If the total violence of the occupier has stifled the efforts of non-violent resistance, the use of violence, even when it takes the form of armed resistance and even when it resorts to terrorist methods, is always the result of a political project and a strategic choice among a repertoire of possible choices. In this sense, on 7 October, Hamas acted on its own behalf and according to its own political project, for which it is responsible. The point, however, is to understand how the choice of violent action prevailed over others within a particular faction or within the Islamic movement as a whole, or how the capacity to carry out the attacks was created. Although it is perhaps too early to examine these aspects, the attacks represented a breakthrough, not least because they were a litmus test of the extreme levels reached by the spiral of violence. Hamas has always operated in fertile ground for non-violent discourses and practices inspired by historical liberation struggles. If until now Hamas seemed to be trying to gain a foothold in this terrain[3], 7 October marked a radical processual turn: the continuous suffocation of non-violence (and its international mediatic isolation) and the transactional deals for a status quo between Hamas and Israel (i.e. by allowing Qatari funds in exchange for Hamas guaranteeing stability in Gaza) have raised the bar of the politics of death against the Palestinian people to an extreme level. This turn has dramatically exposed the trivial and wreckful effects of strategies and political projects that aim to respond to the violent occupying state with the same violent means.

Acting the politics of non-violence as the violence of the oppressor unfolds seems a more promising way to channel concrete efforts of solidarity, mobilisation and resistance, and a very urgent goal. Granted that Palestinians have a right to determine their own future, from a transnational solidarity standpoint these politics could be translated into mobilising for an immediate ceasefire, the dismantling of the military-industrial war machine, the liberation of the occupied Palestinian territories, and the end of the apartheid state. Whatever position one takes for or against the use of violence in liberation struggles, including in the context of Israel and Palestine, it is important to do so in the light of a debate informed by situated ethical and practical experience and to avoid invisibilizing existing non-violent experiences.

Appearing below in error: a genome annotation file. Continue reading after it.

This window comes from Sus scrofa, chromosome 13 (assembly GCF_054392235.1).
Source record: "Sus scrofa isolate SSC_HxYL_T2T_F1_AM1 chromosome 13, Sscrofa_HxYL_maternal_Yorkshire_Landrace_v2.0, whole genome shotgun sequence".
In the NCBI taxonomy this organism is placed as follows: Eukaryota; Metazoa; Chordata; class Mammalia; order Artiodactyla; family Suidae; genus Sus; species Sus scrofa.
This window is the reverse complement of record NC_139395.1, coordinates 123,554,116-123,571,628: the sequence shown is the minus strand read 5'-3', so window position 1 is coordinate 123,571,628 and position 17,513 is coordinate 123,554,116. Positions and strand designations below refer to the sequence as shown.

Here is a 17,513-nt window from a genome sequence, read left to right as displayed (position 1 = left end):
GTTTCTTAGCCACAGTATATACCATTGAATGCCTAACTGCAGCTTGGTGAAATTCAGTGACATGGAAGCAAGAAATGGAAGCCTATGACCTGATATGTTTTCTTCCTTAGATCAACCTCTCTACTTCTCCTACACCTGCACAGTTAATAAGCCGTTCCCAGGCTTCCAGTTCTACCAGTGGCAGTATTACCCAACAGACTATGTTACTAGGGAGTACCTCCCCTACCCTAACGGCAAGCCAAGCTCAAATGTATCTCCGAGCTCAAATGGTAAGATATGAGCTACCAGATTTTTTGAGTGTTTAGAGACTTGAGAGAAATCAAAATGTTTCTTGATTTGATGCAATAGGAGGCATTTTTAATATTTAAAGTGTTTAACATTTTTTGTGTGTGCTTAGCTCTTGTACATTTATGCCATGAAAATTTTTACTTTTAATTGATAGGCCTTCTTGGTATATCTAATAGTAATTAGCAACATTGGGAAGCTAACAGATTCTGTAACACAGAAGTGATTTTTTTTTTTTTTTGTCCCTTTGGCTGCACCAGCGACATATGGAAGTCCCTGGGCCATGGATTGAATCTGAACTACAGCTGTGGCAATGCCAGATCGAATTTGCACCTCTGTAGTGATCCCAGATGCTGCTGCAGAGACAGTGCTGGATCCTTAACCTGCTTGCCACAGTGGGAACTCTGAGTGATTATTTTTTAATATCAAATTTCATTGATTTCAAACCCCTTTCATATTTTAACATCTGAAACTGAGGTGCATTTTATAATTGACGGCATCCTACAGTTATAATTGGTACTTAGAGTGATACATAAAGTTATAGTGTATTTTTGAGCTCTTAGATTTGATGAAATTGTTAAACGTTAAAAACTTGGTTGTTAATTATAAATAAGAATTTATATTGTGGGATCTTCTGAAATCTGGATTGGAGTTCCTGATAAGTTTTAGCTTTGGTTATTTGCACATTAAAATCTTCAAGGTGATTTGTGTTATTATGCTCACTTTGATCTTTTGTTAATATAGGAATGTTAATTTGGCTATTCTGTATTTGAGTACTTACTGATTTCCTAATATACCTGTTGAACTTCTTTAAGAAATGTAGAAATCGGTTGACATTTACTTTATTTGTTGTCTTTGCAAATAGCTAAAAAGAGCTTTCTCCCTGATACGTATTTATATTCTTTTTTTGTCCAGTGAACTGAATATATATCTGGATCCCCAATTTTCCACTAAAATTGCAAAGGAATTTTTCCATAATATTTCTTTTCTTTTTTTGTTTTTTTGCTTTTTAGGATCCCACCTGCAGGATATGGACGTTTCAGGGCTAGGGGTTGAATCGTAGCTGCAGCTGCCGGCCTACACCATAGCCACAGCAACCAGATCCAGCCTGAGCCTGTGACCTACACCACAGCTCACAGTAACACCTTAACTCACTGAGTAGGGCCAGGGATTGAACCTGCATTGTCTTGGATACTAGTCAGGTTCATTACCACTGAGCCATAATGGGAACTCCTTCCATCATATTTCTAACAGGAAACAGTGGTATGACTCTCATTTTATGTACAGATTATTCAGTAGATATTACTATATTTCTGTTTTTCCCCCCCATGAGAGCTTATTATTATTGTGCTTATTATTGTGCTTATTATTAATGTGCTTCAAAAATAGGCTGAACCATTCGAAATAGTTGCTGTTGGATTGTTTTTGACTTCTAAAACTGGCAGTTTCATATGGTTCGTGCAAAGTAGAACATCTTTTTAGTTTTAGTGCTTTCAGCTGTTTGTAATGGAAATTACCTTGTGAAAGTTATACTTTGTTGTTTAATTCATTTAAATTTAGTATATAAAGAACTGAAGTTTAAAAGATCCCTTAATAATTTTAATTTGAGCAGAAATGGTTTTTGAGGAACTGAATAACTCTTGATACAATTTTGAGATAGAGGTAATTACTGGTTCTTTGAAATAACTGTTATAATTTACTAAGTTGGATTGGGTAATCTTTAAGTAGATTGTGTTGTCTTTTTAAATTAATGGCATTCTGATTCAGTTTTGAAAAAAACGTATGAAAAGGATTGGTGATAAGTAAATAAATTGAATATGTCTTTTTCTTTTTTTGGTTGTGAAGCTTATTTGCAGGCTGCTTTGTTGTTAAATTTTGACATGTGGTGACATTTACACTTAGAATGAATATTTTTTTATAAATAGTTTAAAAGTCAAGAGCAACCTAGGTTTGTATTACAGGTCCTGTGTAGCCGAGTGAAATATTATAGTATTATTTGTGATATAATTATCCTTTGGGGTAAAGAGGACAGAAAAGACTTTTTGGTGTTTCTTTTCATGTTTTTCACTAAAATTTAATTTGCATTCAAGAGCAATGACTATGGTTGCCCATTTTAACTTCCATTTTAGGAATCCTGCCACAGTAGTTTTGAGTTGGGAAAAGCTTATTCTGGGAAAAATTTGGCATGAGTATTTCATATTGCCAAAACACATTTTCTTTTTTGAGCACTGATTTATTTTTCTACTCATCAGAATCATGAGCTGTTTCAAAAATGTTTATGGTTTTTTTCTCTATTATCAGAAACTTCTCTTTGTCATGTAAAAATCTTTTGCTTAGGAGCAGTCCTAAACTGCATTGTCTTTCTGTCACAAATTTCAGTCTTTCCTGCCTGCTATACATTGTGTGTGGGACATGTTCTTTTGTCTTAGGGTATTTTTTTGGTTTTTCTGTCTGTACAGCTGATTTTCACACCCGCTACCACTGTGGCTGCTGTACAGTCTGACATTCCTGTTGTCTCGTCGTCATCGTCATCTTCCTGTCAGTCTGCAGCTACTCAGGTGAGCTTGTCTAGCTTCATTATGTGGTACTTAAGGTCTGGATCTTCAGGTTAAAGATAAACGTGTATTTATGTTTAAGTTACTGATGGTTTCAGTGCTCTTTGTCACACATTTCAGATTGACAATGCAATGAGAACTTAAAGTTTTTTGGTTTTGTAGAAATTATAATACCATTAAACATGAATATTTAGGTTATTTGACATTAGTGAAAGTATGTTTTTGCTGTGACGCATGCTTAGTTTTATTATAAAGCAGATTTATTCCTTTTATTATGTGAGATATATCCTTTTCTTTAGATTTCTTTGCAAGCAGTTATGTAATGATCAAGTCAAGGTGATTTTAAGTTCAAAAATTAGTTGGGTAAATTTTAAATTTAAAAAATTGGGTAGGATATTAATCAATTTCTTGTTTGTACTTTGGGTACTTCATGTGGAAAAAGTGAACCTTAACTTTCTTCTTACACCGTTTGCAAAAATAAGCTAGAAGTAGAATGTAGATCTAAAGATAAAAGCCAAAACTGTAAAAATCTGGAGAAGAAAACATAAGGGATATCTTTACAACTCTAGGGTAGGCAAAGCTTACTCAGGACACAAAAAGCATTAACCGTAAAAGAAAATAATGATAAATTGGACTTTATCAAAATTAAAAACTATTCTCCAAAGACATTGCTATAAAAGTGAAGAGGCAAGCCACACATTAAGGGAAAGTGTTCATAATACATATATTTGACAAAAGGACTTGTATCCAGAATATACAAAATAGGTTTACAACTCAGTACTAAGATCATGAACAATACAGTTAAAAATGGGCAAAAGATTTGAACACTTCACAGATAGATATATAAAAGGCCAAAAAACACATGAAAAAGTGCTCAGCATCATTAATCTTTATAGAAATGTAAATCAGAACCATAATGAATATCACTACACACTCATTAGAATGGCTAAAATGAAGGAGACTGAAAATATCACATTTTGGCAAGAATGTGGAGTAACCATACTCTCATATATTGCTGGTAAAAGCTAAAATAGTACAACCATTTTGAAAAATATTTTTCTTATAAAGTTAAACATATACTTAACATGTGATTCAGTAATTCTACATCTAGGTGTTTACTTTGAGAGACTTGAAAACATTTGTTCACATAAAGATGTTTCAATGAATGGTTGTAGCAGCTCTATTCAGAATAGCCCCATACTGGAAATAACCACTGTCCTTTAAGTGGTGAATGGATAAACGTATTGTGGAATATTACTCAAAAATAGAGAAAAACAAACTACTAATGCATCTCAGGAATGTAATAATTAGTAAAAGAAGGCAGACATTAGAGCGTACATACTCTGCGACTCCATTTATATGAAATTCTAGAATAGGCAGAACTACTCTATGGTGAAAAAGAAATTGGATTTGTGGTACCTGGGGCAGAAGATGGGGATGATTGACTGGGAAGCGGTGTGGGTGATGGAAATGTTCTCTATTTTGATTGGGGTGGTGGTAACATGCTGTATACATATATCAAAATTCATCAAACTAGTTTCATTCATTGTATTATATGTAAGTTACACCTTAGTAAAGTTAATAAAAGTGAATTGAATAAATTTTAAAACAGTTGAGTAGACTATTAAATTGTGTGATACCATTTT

Palestinian farmers harvest wheat in the Gaza Strip's deadly "buffer zone”, Khan Younis, 25 May 2014. Copyright: picture by joegaza, licensed under CC BY-NC 2.0.

References and insights

Balibar, E. (2016). Violence and Civility. On the limits of political philosophy. Columbia University Press, New York.

Balibar, E. (2020). From Violence as Anti-Politics to Politics as Anti-Violence. Critical Times, 1 December 2020; 3 (3): 384–399. DOI:

Butler, J. (2020). The Force of Nonviolence: An Ethico-Political Bind. Verso, London.

Fanon, F. (1968). The Wretched of the Earth. Grove Press, New York.  

Gandhi, L. (2008). SPIRITS OF NON-VIOLENCE. Interventions, 10(2): 158–172. DOI:

Mason, V. & Falk, R. (2016). Assessing Nonviolence in the Palestinian Rights Struggle. State Crime Journal, 5(1): 163–186.

Obaid, H. (2018). Protests and the Return of Hamas’s Political Fortunes. Carnegie Endowment for International Peace.

Pace, M., Shehada, M., & Abu Mustafa, Z. (2021). Interpolating Gazans’ non-violence: Responsibilities in the academy and the media. Partecipazione e Conflitto14(2), 584-603.

Shehaded, R. (1982). The Third Way: A Journal of Life in the West Bank (Quartet Books, London). But also more recently: Occupation Diaries (OR Books, New York).

[1] Fanon is often mistakenly considered an apologist for violence. It is true that for Fanon the total violence of the colonial system could only be compared (and eliminated) with the armed struggle of the colonized, but he does not make an aesthetic exaltation of violence, if anything he identifies its political potential for the colonized but also the profound traumas that it leaves.

[2] The Arabic word ṣumūd means literally ‘steadfastness’. Those who exhibit ṣumūd are referred to as ṣamidin. As a concept, it refers to both an ideological and cultural stance and to a political strategy that emerged in the wake of the 1967 Six-Day War and inspired Palestinian resistance.

[3] It is useful here to refer to when, in April 2018, during the “Great March of Return protests”, top Hamas leader Ismael Haniya gave a speech with iconic portraits and quotes of Martin Luther King Jr., Nelson Mandela, and Mahatma Gandhi in the background.